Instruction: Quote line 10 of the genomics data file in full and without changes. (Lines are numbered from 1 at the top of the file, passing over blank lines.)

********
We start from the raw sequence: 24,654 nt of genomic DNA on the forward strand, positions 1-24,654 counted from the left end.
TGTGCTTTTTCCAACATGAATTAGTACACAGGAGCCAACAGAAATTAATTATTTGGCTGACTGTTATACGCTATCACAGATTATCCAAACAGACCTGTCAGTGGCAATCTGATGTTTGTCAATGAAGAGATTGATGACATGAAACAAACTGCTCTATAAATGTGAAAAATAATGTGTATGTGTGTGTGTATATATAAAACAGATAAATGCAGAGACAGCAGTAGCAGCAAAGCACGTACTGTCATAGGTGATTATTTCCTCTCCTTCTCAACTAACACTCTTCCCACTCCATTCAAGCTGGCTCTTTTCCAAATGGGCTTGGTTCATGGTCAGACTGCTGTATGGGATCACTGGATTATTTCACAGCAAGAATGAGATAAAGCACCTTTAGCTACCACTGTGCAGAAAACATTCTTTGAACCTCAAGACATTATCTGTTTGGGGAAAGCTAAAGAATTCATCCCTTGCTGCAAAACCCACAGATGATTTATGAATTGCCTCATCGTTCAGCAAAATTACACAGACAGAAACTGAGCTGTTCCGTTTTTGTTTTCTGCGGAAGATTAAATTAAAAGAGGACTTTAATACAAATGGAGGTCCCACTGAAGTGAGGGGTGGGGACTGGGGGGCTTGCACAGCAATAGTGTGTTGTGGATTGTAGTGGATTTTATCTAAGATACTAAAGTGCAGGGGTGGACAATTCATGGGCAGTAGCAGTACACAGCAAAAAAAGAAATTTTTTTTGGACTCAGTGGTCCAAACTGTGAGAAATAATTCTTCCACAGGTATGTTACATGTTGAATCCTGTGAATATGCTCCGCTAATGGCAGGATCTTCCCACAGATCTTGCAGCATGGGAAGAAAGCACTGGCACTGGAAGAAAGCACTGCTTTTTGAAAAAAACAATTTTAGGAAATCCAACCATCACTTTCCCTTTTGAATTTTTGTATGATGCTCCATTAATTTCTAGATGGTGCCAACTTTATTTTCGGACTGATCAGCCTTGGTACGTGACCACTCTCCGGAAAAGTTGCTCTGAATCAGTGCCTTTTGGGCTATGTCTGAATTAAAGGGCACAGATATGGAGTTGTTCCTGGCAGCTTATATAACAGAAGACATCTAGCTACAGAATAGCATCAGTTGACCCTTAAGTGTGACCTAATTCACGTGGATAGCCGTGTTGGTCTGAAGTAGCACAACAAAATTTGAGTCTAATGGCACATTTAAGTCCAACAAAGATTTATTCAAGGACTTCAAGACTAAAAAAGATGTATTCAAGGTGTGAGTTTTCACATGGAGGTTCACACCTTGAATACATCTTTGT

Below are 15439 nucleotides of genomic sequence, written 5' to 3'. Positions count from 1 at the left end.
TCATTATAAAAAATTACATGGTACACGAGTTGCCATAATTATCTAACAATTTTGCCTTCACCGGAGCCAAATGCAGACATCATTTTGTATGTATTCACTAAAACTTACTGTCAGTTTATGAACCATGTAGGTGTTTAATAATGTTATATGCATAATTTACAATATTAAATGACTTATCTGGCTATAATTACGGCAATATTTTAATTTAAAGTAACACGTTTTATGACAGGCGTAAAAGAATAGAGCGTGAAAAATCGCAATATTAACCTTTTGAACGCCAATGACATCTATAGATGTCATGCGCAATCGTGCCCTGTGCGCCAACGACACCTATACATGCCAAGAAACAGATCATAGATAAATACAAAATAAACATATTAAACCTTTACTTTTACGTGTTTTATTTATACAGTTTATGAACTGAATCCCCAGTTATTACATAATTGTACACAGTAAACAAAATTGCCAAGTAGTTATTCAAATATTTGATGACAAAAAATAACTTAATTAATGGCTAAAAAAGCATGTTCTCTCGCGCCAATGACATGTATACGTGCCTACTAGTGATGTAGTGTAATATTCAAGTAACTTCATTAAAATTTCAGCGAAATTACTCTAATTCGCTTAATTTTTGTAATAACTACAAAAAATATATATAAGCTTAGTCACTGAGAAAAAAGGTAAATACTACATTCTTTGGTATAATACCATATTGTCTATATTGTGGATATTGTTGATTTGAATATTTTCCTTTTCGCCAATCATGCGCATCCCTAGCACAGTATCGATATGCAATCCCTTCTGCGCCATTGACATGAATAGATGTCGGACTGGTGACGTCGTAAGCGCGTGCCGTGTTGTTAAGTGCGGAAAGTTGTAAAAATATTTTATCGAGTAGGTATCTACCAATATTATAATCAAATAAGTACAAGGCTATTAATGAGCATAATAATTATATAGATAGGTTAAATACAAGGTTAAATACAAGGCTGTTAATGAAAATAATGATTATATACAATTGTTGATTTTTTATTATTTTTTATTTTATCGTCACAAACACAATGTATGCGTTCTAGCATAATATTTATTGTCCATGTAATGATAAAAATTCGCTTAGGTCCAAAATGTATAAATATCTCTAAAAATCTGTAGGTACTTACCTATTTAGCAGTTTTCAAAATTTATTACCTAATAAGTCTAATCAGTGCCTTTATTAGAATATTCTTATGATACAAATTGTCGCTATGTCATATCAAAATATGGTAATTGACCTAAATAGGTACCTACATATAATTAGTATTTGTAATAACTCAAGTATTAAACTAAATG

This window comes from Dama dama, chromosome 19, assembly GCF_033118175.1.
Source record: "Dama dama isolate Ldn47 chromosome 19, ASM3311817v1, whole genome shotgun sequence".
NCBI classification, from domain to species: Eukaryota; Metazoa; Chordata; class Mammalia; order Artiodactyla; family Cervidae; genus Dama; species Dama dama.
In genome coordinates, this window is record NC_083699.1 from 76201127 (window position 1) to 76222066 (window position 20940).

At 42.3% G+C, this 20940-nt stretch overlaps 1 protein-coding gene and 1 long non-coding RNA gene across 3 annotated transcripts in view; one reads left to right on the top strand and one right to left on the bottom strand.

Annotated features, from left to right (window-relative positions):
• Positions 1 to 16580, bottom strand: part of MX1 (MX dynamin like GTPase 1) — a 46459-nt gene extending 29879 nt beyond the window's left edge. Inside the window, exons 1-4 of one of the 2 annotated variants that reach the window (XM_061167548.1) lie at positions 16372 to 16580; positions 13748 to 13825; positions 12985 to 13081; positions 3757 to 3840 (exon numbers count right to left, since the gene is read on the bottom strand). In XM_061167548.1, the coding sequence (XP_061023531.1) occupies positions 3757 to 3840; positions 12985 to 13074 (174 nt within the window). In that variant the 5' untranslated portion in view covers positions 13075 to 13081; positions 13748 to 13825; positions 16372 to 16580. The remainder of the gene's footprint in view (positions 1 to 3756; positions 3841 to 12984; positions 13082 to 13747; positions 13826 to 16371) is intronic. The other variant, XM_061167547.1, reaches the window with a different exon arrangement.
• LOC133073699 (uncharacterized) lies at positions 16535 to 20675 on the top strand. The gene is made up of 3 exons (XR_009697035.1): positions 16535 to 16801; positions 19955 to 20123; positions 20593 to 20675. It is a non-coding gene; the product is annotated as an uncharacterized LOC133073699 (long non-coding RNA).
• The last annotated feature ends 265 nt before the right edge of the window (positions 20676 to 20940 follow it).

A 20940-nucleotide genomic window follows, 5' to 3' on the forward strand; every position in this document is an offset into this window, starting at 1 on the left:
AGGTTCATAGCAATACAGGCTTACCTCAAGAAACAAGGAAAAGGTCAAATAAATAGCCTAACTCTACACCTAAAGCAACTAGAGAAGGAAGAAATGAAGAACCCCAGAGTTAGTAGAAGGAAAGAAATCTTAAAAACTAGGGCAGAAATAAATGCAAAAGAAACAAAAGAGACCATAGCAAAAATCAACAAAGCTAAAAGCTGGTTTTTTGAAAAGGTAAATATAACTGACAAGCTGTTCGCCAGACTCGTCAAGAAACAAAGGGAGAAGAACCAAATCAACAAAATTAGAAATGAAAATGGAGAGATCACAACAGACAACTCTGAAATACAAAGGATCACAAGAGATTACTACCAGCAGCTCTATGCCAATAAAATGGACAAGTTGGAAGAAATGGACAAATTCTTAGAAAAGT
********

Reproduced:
Annotated features, from left to right (window-relative positions):